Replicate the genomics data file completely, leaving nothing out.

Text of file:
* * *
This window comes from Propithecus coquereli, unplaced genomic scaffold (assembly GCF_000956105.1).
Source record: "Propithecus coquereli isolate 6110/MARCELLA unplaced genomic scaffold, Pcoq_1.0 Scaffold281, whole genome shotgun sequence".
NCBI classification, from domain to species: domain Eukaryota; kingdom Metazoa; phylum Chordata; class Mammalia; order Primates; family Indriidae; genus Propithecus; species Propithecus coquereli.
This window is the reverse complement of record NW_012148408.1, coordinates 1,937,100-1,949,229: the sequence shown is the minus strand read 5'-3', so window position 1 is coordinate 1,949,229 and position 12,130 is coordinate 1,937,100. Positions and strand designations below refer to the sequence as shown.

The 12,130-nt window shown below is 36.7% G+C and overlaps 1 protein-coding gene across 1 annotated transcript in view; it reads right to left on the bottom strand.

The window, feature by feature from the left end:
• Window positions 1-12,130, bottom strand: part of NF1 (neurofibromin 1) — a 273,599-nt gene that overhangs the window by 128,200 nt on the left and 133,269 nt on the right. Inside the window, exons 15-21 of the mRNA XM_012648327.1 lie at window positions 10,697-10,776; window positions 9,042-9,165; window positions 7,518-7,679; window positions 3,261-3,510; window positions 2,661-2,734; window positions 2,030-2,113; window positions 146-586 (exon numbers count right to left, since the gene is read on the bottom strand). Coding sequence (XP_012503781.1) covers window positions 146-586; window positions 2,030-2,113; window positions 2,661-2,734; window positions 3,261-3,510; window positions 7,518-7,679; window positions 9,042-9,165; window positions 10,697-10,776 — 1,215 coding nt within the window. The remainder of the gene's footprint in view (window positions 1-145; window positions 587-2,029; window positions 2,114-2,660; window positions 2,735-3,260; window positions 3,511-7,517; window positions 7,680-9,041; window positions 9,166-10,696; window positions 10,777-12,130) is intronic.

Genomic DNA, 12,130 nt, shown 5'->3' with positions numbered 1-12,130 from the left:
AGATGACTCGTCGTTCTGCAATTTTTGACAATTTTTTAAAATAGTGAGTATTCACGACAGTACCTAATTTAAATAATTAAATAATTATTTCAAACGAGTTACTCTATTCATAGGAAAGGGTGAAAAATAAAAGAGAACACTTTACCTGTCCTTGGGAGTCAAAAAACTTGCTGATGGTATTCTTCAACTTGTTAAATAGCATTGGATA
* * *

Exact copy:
This window comes from Propithecus coquereli, unplaced genomic scaffold (assembly GCF_000956105.1).
Source record: "Propithecus coquereli isolate 6110/MARCELLA unplaced genomic scaffold, Pcoq_1.0 Scaffold281, whole genome shotgun sequence".
NCBI classification, from domain to species: domain Eukaryota; kingdom Metazoa; phylum Chordata; class Mammalia; order Primates; family Indriidae; genus Propithecus; species Propithecus coquereli.
This window is the reverse complement of record NW_012148408.1, coordinates 1,937,100-1,949,229: the sequence shown is the minus strand read 5'-3', so window position 1 is coordinate 1,949,229 and position 12,130 is coordinate 1,937,100. Positions and strand designations below refer to the sequence as shown.

The 12,130-nt window shown below is 36.7% G+C and overlaps 1 protein-coding gene across 1 annotated transcript in view; it reads right to left on the bottom strand.

The window, feature by feature from the left end:
• Window positions 1-12,130, bottom strand: part of NF1 (neurofibromin 1) — a 273,599-nt gene that overhangs the window by 128,200 nt on the left and 133,269 nt on the right. Inside the window, exons 15-21 of the mRNA XM_012648327.1 lie at window positions 10,697-10,776; window positions 9,042-9,165; window positions 7,518-7,679; window positions 3,261-3,510; window positions 2,661-2,734; window positions 2,030-2,113; window positions 146-586 (exon numbers count right to left, since the gene is read on the bottom strand). Coding sequence (XP_012503781.1) covers window positions 146-586; window positions 2,030-2,113; window positions 2,661-2,734; window positions 3,261-3,510; window positions 7,518-7,679; window positions 9,042-9,165; window positions 10,697-10,776 — 1,215 coding nt within the window. The remainder of the gene's footprint in view (window positions 1-145; window positions 587-2,029; window positions 2,114-2,660; window positions 2,735-3,260; window positions 3,511-7,517; window positions 7,680-9,041; window positions 9,166-10,696; window positions 10,777-12,130) is intronic.

Genomic DNA, 12,130 nt, shown 5'->3' with positions numbered 1-12,130 from the left:
AGATGACTCGTCGTTCTGCAATTTTTGACAATTTTTTAAAATAGTGAGTATTCACGACAGTACCTAATTTAAATAATTAAATAATTATTTCAAACGAGTTACTCTATTCATAGGAAAGGGTGAAAAATAAAAGAGAACACTTTACCTGTCCTTGGGAGTCAAAAAACTTGCTGATGGTATTCTTCAACTTGTTAAATAGCATTGGATA